Document Type : Original Article
Food Toxicology & Contaminants Dept., Food Industry & Nutrition Institute, National Research Centre, Dokki, Cairo, Egypt
Agricultural Microbiology Department, Faculty of Agriculture, Cairo University, Giza, Egypt.
Food Toxicology & Contaminants Dept., Food Industries & Nutrition Institute, National Research Centre, Dokki, Cairo, Egypt
Food Toxicology & Contaminant Dept., Food Industry & Nutrition Institute, National Research Centre, Dokki, Cairo, Egypt
Agricultural Microbiology Dept., Faculty of Agriculture, Cairo University, Giza, Egypt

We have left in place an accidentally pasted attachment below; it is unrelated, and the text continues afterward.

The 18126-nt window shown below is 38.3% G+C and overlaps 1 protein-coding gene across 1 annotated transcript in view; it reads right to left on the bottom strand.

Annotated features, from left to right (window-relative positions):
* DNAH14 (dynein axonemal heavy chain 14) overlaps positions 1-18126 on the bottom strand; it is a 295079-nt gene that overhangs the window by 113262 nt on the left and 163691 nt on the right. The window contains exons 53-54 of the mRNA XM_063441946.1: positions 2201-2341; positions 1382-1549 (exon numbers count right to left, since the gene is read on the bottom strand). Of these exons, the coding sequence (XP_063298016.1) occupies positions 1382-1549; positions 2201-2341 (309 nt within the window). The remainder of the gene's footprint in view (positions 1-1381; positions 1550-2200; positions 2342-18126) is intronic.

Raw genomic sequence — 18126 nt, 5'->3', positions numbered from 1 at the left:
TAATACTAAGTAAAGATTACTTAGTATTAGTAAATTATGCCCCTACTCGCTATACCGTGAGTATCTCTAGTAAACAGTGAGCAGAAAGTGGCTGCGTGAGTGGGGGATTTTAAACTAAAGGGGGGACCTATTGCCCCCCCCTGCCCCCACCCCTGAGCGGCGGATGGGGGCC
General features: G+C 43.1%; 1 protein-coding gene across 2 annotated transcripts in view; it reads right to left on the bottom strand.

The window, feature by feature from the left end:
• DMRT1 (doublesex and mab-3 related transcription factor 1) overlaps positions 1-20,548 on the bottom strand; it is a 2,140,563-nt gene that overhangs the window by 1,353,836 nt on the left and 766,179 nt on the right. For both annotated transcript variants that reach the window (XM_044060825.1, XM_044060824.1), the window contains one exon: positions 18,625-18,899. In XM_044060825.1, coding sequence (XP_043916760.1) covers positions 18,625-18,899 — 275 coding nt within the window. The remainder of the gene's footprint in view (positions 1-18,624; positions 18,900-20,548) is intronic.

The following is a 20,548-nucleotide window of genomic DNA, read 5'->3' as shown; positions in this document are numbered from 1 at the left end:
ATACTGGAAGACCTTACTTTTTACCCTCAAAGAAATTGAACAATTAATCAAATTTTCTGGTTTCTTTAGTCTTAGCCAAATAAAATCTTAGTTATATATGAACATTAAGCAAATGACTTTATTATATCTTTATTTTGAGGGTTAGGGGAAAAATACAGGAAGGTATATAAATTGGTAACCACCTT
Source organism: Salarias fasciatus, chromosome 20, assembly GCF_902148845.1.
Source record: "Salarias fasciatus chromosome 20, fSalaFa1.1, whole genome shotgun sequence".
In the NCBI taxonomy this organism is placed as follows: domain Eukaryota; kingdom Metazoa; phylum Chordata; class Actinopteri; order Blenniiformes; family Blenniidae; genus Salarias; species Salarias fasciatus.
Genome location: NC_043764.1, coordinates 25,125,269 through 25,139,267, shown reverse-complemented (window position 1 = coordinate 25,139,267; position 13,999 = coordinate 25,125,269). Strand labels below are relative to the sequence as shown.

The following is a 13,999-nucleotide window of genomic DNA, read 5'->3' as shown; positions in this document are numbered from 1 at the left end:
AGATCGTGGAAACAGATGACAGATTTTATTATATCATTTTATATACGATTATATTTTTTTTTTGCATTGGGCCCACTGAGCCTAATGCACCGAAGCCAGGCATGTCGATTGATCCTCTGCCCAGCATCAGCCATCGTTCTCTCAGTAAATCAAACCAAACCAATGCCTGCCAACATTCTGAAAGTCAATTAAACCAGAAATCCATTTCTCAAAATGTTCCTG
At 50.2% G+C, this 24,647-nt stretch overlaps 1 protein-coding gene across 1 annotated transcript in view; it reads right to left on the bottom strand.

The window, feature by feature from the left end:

Aflatoxins (AFs) are chemical compounds with high toxic impacts produced by Aspergillus section Flavi. Toxigenic fungi contaminate foods and feed, thus presenting biological and chemical contamination resulting in health issues. Therefore, this study aims to evaluate the prevalence of toxigenic fungi in several cereal grains collected from different Egyptian governorates, as well as to evaluate the ability of toxigenic fungi to produce AFs using coconut agar medium (CAM), thin-layer chromatography (TLC), and high-performance liquid chromatography (HPLC). Results revealed that Aspergillus spp. were the predominant fungi in barley, white corn, yellow corn, and rice samples, followed by Penicillium spp. Data also showed that barley, white corn, yellow corn, and rice obtained from Alexandria governorate were highly contaminated, whereas wheat obtained from Beheira governorate was highly contaminated. On studying the ability of A. parasiticus, and A. flavus to produce AFs on CAM, 63.15% of the fungal isolates gave different blue and green fluorescence densities under a UV lamp at the reverse sides of the CAM plates. The fungal isolates showing fluorescence were further determined using TLC, whereas twenty-two fungal isolates were tested positive for the AFs production. The HPLC analyses revealed that twenty-one out of twenty-two fungal isolates produced four AF types of AFs. Detectable aflatoxin B1 (AFB1) concentrations ranged between 0.02 and 875.03 ng/g; 0.07 and 13.55 ng/g for aflatoxin B2 (AFB2); 0.06 and 2.85 ng/g for aflatoxin G1 (AFG1); and 0.71 and 89.29 ng/g for aflatoxin G2 (AFG2). These results indicated the importance of a control system to regulate fungal and mycotoxin production in grains before their consumption or manufacturing to limit AFs contamination.